Investors in longer-term treasuries could really be punished
Will bond investors soon suffer major losses? In the last few years, Bill Gross, Jim Rogers and other pundits have warned of a bond bubble. While it has yet to occur – the broad bond market yielded an annualized 4.42% from 2010-2014 – the threat remains.1,2
Quality bonds have a place in a portfolio, but many investors are directing their money elsewhere. Seemingly everyone believes the Federal Reserve will raise interest rates later this year, with bonds set to lose market value. Assuming the economy stays healthy and appetite for risk stays strong, what will happen to bonds and bond funds when rates begin to climb?
The impact of rising rates will vary. Bonds and bond funds are different animals; some might even call them different asset classes.
In a rising interest rate environment, bond fund investors will see principal values decline until rates level off or dip again. A diversified bond fund will reinvest interest payments into new bonds with higher coupons, however – meaning investors will see larger returns with time. 3,4
Long-term bonds tend to be hit harder by higher rates. They may lose market value, but eventually the higher rates will result in extra income for the patient investor.
How about short-term and intermediate-term bonds? Some analysts warn against purchasing short-duration Treasuries and municipal and corporate bonds, contending that these debt securities might be hurt the most should the pace of rate hikes quicken. Others disagree.
Higher rates have not always imperiled the bond market. Since 1975, our economy has witnessed six rising interest rate environments. They lasted from two to five years with T-bill rates increasing between 2.3-11.9%. In those six instances, the total annual return for Barclays U.S. Aggregate Bond Index (the S&P 500 of the bond market) ranged from 2.6-11.9%, with most of the total annual returns at between 4-6%. In short, no disaster for a bond investor. (Last year, the total return for the index was 5.97%.)2
Still, if the federal funds rate rises 3% over a period of a few years, a longer-term Treasury might lose as much as a third of its market value as a consequence – and if bulls run on Wall Street with only brief retreats between now and 2025, how attractive will a short-term or intermediate-term Treasury be?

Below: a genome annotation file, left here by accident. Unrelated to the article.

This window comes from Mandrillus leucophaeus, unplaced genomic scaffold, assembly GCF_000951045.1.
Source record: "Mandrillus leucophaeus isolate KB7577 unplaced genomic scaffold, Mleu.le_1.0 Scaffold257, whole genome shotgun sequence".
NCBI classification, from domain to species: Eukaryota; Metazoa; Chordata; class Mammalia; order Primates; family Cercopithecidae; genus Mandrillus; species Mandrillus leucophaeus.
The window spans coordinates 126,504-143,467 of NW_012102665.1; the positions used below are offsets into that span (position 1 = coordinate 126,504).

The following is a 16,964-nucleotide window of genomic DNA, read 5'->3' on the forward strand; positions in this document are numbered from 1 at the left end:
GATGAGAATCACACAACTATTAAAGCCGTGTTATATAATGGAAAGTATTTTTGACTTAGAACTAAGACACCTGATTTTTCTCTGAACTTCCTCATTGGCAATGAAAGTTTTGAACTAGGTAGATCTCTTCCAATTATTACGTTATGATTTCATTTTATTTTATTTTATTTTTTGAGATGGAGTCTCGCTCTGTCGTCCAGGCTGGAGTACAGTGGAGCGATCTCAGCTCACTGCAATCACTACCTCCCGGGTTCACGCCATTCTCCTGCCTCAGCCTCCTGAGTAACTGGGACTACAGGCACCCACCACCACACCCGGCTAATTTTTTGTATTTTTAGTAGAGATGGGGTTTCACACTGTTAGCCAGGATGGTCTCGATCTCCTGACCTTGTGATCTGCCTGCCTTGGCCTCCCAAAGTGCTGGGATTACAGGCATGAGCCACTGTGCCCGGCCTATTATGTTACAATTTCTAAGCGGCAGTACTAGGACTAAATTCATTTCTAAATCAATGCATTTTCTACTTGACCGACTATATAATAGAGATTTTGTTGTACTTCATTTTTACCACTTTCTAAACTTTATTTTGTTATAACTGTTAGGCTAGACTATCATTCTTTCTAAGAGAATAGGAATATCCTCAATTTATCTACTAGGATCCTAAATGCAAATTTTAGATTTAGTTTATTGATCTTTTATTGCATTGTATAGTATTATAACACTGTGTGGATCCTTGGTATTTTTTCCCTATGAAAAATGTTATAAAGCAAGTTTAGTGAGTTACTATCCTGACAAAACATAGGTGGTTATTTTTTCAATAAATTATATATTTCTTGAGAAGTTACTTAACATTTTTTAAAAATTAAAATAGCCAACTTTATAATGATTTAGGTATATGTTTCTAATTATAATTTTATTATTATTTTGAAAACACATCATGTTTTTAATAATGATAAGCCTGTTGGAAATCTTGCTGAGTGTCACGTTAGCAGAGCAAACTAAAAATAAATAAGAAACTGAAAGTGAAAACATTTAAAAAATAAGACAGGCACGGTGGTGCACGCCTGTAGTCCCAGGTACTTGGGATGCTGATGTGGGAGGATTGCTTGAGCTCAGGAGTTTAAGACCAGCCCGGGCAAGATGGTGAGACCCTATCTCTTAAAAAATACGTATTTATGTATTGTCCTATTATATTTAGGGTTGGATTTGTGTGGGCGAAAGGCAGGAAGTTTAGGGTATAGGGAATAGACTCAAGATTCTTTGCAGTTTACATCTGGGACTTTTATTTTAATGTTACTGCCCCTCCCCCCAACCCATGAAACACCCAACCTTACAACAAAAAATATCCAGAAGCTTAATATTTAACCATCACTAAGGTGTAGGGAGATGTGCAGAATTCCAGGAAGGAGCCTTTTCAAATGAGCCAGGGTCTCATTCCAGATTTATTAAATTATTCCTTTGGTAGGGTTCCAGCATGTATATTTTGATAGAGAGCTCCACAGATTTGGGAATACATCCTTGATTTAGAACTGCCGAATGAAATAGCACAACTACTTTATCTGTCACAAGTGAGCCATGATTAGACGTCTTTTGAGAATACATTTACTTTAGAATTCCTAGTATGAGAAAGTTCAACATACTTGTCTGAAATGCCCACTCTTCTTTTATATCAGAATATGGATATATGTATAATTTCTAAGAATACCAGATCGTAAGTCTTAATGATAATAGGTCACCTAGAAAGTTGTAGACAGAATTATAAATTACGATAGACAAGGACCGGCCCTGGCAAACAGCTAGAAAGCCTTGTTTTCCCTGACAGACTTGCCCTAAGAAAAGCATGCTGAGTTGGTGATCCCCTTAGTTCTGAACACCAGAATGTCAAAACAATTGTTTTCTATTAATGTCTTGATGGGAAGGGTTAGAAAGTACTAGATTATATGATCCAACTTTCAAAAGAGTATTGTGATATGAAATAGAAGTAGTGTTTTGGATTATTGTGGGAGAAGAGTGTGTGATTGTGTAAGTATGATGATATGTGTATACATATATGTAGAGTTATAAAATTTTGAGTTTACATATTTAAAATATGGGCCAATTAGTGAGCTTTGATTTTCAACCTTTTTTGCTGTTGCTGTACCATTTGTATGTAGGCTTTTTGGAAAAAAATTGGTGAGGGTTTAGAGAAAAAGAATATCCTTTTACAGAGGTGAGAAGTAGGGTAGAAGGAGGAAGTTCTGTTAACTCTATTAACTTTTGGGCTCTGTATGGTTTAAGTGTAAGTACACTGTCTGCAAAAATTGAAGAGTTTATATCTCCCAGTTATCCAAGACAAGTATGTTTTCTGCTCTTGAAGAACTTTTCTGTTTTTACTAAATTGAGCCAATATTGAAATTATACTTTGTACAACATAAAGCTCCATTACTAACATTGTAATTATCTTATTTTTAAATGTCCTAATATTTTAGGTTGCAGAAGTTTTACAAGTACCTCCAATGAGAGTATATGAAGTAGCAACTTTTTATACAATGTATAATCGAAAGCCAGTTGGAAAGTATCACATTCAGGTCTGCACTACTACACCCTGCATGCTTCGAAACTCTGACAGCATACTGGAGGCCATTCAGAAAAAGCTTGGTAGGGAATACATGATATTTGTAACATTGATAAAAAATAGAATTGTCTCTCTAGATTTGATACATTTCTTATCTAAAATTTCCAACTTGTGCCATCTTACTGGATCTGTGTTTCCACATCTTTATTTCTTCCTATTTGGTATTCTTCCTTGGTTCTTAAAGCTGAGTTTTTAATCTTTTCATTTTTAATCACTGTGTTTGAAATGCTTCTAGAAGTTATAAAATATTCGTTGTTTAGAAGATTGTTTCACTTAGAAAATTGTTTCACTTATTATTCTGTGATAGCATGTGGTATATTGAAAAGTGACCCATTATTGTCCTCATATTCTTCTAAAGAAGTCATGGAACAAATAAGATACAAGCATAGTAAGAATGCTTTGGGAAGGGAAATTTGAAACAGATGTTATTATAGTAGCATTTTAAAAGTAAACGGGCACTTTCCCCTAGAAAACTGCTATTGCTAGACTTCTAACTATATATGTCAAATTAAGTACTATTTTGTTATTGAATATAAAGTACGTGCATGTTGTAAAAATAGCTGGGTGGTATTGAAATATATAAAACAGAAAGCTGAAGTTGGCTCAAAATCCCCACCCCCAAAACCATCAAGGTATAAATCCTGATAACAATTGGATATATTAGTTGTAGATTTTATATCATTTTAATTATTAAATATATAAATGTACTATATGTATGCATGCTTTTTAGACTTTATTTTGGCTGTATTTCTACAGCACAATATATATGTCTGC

What if you want or need to stay in bonds? Some bond market analysts believe now might be a time to exploit short-term bonds with laddered maturity dates. The trade-off: accepting lower interest rates in exchange for a potentially smaller drop in the market value of these securities if rates rise. If you are after higher rates of return from short-duration bonds, you may have to look to bonds that are investment-grade but without AAA or AA ratings.
If you see interest rates rising sooner rather than later, exploiting short maturities could position you to get your principal back in the short term. That could give you cash which you could reinvest as interest rates go up. If you think bond owners are in for some pain in the coming years, you could limit yourself to small positions in government bonds, investment-grade corporate bonds and bond funds with durations of 10 years or less.
Bonds still belong in the big picture. In a bull market, putting money into an investment returning 1.5% for 10 years may seem nonsensical. It may make more sense in light of the goal of portfolio diversification and the need for consistent returns. If interest rates rise significantly in the next few years, current owners of long-term bonds might find themselves losing out in terms of their portfolio’s potential. On the other hand, bonds have never lost half their value; stocks have.
Watch the video below for more information on the risks and rewards of bonds.